1. Section Editor(s): Raso, Rosanne MS, RN, NEA-BC

Article Content

If you think you're the only Nursing Management journal aficionado who learns from our articles, you're mistaken. I've had my own a-ha moments as a result of our authors. One of those moments was in May when we published part 1 of the American Association of Critical-Care Nurses' Clinical Scene Investigator (CSI) Academy series. Redefining "nonproductive" time was ardently discussed, and I whole-heartedly agree. The concept of considering time spent in forums to innovate and improve practice is clearly "productive." It's time we call this out.

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In the same issue as the CSI article was another related feature-the importance of developing emerging bedside leaders. This is our future and how we engage our staff and maximize improvements. Isn't time spent cultivating bedside leaders productive?


Simply put, our finance colleagues traditionally define nonproductive time for RNs as any time not spent in direct patient care. Of course, vacation, holidays, and sick time are included; there's no argument. However, anyone who has spent time near the bedside or read any of the nursing productivity studies from the past few years knows that "direct patient care" is a bit of a misnomer. The noblest activities of direct care are found in face-to-face time with patients and families, which is, unfortunately, not a majority of the RNs' time. More time is spent chasing supplies and medications, tracking down members of the team, and documenting. So, we already have a chink in the armor of direct care hours.


This brings us to the almighty nursing care hours per patient day, which is being computed, compared, tracked, and trended religiously by many of you to quantify and measure direct patient care hours. Should direct care be synonymous with productive time, especially as we're defining it here? If the time spent "on the clock" is contributing to improved outcomes and/or professional and leadership development-whether it's meeting time, research time, or educational time-then it's valuable, beneficial, and productive, but not direct care in the truest sense.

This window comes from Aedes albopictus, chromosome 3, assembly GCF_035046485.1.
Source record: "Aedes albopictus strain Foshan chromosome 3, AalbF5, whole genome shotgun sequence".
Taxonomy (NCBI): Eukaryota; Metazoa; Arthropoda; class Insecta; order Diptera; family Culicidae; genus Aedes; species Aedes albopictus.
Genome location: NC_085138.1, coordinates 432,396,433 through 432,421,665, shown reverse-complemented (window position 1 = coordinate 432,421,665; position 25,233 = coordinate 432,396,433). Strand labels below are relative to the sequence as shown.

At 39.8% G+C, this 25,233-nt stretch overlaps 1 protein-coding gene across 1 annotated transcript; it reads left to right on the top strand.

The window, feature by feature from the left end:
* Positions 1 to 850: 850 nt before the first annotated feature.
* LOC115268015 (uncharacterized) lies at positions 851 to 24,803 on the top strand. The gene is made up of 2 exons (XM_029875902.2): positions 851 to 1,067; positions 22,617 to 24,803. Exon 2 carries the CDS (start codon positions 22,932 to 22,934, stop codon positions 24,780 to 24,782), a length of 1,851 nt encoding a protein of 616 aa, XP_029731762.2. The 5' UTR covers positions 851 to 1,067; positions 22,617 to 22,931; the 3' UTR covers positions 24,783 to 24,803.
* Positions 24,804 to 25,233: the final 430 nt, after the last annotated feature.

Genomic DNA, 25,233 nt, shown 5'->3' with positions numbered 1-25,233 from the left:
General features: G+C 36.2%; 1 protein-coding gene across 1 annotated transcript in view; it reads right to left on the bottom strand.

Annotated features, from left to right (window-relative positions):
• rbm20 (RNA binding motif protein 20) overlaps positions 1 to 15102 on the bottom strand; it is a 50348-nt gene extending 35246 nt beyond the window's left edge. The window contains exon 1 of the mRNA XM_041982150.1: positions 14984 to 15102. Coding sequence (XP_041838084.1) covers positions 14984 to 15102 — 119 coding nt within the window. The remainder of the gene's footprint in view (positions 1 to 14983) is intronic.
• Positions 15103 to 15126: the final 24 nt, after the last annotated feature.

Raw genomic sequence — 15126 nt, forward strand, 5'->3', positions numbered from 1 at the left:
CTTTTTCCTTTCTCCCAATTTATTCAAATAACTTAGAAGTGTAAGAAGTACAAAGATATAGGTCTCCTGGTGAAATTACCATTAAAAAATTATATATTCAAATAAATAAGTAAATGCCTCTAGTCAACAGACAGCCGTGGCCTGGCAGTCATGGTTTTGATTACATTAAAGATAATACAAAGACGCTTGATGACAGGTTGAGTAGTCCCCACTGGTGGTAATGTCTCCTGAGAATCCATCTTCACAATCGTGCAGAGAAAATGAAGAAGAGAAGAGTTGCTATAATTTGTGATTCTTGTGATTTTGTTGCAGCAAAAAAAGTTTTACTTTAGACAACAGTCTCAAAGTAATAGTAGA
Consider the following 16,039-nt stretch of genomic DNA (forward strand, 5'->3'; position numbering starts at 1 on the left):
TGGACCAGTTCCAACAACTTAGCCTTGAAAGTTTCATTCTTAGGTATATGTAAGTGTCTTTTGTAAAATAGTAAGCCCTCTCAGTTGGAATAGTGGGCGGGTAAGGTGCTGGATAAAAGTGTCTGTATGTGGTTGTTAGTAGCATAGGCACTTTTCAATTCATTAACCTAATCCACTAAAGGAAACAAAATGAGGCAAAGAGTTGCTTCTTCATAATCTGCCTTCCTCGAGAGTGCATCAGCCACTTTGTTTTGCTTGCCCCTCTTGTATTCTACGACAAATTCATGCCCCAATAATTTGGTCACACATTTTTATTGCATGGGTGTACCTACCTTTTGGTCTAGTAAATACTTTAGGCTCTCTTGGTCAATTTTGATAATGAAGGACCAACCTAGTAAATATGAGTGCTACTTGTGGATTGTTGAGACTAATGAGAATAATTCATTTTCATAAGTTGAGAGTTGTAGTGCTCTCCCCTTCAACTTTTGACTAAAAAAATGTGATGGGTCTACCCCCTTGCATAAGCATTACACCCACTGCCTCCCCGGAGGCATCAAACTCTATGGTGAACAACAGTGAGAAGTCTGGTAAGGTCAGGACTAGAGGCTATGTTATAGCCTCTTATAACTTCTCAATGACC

We all know that squeezing in a 1-hour monthly meeting during work time when staff members have a busy patient assignment doesn't lend itself to clear thinking, brainstorming, analysis, or innovation. There are ways to budget this time without incurring the dreaded overtime hours, such as building up the float or per diem teams, planning meetings midweek when staffing tends to be better and may not require backfill, adding a smidgeon into the factor you use to calculate how many full-time equivalents are needed in the budget, saving elsewhere and using the monies to pay for it, getting a grant to cover the program, or tailoring meeting and educational time to what works best for the team. Leaders with a mission find a way.


I can't argue the case better than the CSI authors did in May. More important, we must change our paradigm, start believing, and fiercely advocate for budgeted time for our staff to participate in these activities. It isn't a significant amount of time or money when compared with the whole, and it's productive time, no question. Our mission is to serve patients and staff. Supporting staff time for engagement, improvements, and development is hugely beneficial to both-a win-win.



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